NBC misses the gold with Olympic coverage

It has always been the goal of the Olympic games to overcome divides in international politics and at least for two weeks develop a spirit of international cooperation and unity.

Why, then, is it that NBC continues to be allowed to marginalize a large swath of the American population by limiting access to this international event? NBC’s decision to require a cable subscription to view the games means that many are not able to join the international community in enjoying them. This disadvantages lower socioeconomic class families who cannot afford a cable subscription, as well as a population of young adults who increasingly turn to the Internet over television.

Preventing certain demographics from watching the Olympics seems to contradict the mission of the games and therefore begs the question: why does the international Olympics committee allow this practice to continue?

NBC makes some of its coverage available online and supplements it with advertisements; why can’t this practice be adapted to all coverage?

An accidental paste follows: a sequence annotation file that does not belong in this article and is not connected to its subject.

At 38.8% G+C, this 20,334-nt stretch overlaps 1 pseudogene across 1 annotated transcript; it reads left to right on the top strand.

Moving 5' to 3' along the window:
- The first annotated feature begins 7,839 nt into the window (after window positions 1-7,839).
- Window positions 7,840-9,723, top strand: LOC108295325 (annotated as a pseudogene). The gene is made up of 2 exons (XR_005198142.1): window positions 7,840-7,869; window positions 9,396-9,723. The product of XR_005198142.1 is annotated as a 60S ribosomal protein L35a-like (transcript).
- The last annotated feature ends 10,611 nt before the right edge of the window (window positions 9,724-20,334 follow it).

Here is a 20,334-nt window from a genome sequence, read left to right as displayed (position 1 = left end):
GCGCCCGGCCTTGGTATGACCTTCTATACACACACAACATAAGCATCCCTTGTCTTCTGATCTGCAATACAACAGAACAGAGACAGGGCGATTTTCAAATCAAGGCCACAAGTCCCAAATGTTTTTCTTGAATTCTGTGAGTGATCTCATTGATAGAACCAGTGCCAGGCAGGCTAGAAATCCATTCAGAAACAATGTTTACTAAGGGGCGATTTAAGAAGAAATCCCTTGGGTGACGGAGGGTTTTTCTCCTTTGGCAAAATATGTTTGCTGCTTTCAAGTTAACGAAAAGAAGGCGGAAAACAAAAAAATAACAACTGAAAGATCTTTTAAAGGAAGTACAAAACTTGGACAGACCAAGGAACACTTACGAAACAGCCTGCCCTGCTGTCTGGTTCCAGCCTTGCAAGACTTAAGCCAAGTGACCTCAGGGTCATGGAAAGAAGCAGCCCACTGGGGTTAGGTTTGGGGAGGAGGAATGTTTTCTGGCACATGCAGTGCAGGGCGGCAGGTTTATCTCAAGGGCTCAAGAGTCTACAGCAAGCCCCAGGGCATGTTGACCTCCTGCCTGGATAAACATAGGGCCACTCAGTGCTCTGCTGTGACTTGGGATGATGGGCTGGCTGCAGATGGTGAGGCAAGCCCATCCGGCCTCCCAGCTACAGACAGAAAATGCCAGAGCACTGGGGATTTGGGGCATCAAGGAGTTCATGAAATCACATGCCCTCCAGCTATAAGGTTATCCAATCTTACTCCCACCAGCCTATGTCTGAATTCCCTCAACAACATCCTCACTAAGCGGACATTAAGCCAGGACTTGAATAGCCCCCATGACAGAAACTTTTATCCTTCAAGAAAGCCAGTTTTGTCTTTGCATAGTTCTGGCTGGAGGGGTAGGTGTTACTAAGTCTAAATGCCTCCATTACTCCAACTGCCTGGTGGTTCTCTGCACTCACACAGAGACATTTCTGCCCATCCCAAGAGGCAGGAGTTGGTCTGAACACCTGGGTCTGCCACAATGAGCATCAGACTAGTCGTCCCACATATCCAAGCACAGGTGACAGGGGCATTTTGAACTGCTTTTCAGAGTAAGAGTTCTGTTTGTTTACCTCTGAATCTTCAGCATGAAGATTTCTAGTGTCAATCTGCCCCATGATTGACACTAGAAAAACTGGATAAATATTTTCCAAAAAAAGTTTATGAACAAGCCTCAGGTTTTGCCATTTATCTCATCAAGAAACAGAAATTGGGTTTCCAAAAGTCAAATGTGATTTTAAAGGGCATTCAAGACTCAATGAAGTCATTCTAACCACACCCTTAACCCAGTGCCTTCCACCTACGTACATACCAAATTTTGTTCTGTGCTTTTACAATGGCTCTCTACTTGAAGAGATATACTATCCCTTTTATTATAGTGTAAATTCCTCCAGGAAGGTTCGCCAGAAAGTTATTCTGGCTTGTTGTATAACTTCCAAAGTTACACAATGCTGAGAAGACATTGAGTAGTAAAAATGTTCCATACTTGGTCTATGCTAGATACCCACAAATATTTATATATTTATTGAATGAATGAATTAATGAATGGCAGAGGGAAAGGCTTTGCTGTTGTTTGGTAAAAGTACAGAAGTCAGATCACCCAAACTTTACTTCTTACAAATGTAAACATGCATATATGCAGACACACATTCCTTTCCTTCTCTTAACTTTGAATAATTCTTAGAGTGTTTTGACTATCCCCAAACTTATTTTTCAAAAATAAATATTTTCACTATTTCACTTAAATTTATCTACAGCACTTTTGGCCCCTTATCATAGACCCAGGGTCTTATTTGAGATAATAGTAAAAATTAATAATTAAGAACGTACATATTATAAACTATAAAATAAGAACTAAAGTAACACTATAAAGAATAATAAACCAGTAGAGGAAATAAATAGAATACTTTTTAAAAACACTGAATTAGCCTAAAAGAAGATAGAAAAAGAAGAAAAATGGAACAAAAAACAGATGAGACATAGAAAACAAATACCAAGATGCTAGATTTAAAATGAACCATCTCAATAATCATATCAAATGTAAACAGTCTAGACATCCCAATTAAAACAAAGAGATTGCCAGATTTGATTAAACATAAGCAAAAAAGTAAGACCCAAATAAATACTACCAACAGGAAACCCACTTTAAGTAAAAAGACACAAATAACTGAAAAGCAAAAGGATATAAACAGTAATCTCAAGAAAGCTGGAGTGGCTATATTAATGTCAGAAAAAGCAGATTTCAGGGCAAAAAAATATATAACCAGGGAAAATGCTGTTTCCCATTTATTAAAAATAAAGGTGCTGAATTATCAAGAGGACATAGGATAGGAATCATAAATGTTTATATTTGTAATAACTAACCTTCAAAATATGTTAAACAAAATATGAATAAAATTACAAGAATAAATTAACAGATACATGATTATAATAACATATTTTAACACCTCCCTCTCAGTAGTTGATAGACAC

People love to gather around a game. Nothing has made this sociological phenomenon more evident than Twitch Plays Pokémon, a movement in which people across campus and across the world have been coming together to root for their favorite childhood video game.

This kind of response is exactly what the Olympics are supposed to be about: the coming together of different groups over the love of the game. If the International Olympic Committee (IOC) was truly committed to this goal, they would place stricter regulations on those networks given the right to broadcast.

Why the networks covering the Olympic Games don’t embrace the success of live streaming events online is an enigma. It has become clear through the runaway popularity of Twitch Plays Pokémon that people in our age demographic will gather together to watch and socialize around free online streams.

The IOC should promote the use of online video to promote the goals of community upheld by the Olympics. Offering access to those without cable subscriptions, even in an ad-supported form, would be a large step toward achieving that goal.

The best way to achieve the international unity that the Olympic games strive for is to make coverage of the events easily accessible to everyone. But in the mean time we can all watch Pidgeot go for gold.